Genevieve Fisher, Poesy, Ben Heffernan and the Ivory Hours all have one thing in common — their London roots brought them home to celebrate the Junos.
JUNOfest, the festival that culminated in the Juno Award ceremony on March 17, featured around 100 artists at over 15 venues down Richmond Row and beyond, highlighting London’s growing underground music scene; groups included local artists, bands grown in the Forest City that have since moved on and Juno Award nominees.
JUNOfest offered London the opportunity to see just how talented their town was, and the entirety of the festival brought strong performances to a cold March week.
Fitzray's Restaurant and Lounge on Dundas Street saw a bustling crowd on the second night of JUNOfest, hosting Londoners Ben Heffernan and Western alum Poesy, among others.
Heffernan brought his guitar for a modern folk set that wooed the crowd. Heffernan had a busy year, only having returned from tour across Ontario and Quebec with Western alum and folk artist John Muirhead a few weeks prior. The 18-year-old was also nominated for a Canadian Folk Music award this year after his EP launch party at the Rec Room in the summer.
The London native has been playing music for as long as he can remember, receiving his first instrument, a ukulele, from his parents when he was two years old. He graduated to guitar when he was seven. Demonstrating his entrepreneurial side, Heffernan started booking his own gigs when he was 13, emailing bars and venues around the city. Although he was frequently turned down due to his youth, Heffernan’s persistence paid off; he’s now playing the same venues he emailed — and more — just five years later.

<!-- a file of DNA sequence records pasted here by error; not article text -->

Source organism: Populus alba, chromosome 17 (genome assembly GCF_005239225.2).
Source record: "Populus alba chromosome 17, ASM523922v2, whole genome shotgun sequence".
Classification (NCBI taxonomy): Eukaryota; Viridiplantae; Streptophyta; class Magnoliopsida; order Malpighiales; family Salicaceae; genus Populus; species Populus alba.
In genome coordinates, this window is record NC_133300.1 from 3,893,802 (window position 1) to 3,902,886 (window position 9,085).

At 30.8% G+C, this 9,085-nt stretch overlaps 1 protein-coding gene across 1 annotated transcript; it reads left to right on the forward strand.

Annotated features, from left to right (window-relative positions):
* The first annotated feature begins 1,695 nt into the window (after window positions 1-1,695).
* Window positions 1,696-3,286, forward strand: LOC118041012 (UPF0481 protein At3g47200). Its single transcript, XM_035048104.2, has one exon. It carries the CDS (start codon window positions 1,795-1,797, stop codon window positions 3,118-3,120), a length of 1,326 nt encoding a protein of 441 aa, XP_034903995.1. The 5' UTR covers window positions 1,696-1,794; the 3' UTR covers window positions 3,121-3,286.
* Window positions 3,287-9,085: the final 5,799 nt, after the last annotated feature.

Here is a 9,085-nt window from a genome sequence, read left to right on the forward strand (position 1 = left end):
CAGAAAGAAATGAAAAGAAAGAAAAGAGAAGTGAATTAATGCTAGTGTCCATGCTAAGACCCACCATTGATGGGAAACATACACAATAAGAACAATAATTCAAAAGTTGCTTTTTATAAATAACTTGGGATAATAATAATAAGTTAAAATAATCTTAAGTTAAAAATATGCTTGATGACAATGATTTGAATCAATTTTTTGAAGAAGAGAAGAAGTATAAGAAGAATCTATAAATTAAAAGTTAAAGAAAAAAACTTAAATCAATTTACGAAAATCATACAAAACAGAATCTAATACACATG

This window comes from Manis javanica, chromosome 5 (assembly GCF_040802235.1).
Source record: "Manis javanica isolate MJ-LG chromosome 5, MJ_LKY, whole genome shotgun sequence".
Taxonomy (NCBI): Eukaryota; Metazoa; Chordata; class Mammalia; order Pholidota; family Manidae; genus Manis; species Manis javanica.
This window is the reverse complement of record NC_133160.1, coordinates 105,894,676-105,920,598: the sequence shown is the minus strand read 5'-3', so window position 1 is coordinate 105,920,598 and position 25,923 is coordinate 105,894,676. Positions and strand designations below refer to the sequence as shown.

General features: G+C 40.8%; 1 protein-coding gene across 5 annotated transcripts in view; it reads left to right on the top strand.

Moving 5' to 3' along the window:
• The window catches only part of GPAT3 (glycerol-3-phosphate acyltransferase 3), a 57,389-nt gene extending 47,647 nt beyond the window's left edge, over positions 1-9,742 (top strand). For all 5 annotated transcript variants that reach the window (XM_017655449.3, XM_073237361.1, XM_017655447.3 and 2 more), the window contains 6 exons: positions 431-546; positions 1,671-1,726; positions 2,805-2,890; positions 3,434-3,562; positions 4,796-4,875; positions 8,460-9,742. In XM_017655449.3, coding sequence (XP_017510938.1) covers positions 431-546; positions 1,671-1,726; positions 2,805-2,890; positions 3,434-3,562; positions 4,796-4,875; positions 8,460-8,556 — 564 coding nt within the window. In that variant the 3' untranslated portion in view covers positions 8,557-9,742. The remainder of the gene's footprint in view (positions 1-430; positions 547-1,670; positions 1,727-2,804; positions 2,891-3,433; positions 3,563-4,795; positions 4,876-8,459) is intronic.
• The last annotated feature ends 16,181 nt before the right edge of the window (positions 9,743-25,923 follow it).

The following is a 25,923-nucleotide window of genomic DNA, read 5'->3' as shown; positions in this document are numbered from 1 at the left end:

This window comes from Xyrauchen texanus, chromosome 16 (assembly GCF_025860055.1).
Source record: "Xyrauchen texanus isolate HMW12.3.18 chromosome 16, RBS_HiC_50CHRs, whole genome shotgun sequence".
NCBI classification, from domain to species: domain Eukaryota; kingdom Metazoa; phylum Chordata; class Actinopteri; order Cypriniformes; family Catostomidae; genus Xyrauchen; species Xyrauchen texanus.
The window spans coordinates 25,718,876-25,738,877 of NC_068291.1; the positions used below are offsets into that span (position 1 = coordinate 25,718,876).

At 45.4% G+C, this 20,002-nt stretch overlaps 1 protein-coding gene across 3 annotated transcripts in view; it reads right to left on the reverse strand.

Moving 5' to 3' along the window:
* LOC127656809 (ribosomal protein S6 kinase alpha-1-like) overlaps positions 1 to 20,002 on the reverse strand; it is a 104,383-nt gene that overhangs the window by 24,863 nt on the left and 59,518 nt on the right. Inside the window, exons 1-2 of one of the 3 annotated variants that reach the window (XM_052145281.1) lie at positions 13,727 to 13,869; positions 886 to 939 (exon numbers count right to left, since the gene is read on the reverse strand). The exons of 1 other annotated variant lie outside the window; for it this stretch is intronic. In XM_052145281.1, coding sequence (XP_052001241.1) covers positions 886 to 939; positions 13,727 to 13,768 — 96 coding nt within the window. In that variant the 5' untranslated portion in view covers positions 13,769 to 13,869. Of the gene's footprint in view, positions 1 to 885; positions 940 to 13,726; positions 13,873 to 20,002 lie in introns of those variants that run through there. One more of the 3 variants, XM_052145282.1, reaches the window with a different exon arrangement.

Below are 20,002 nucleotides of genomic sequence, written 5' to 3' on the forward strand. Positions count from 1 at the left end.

The young songwriter, who graduated high school last year, plans to study popular music and history at Western this September. He intends to share his music on Western's campus while also continuing to write and record. Heffernan says he’s in the process of writing songs to record.
“I have tons of songs. It’s just a matter of getting them out there,” he says.
Heffernan was followed by Western alum Poesy, on detour from her Canadian tour. Poesy graduated with a degree in English literature and creative writing only four years ago, working customer service jobs for a few years before leaving to focus on music full-time.
"I can see myself getting infinitely better just from the amount of time that I have to dedicate to [music] now,” she says.
Working with producers in Toronto has forced her to write all the time, even when she isn’t feeling inspired, as she explains: “You’ve got to get all the bad songs out so you can get to the good songs.”
Poesy’s performance was breezy and haunting, matching her flowing red curls, loose floor-length dress and bare feet. She finished her set at Fitzray's with her newest single, “Strange Little Girl,” to a mesmerized audience. She'll be releasing an EP in June, following the tour.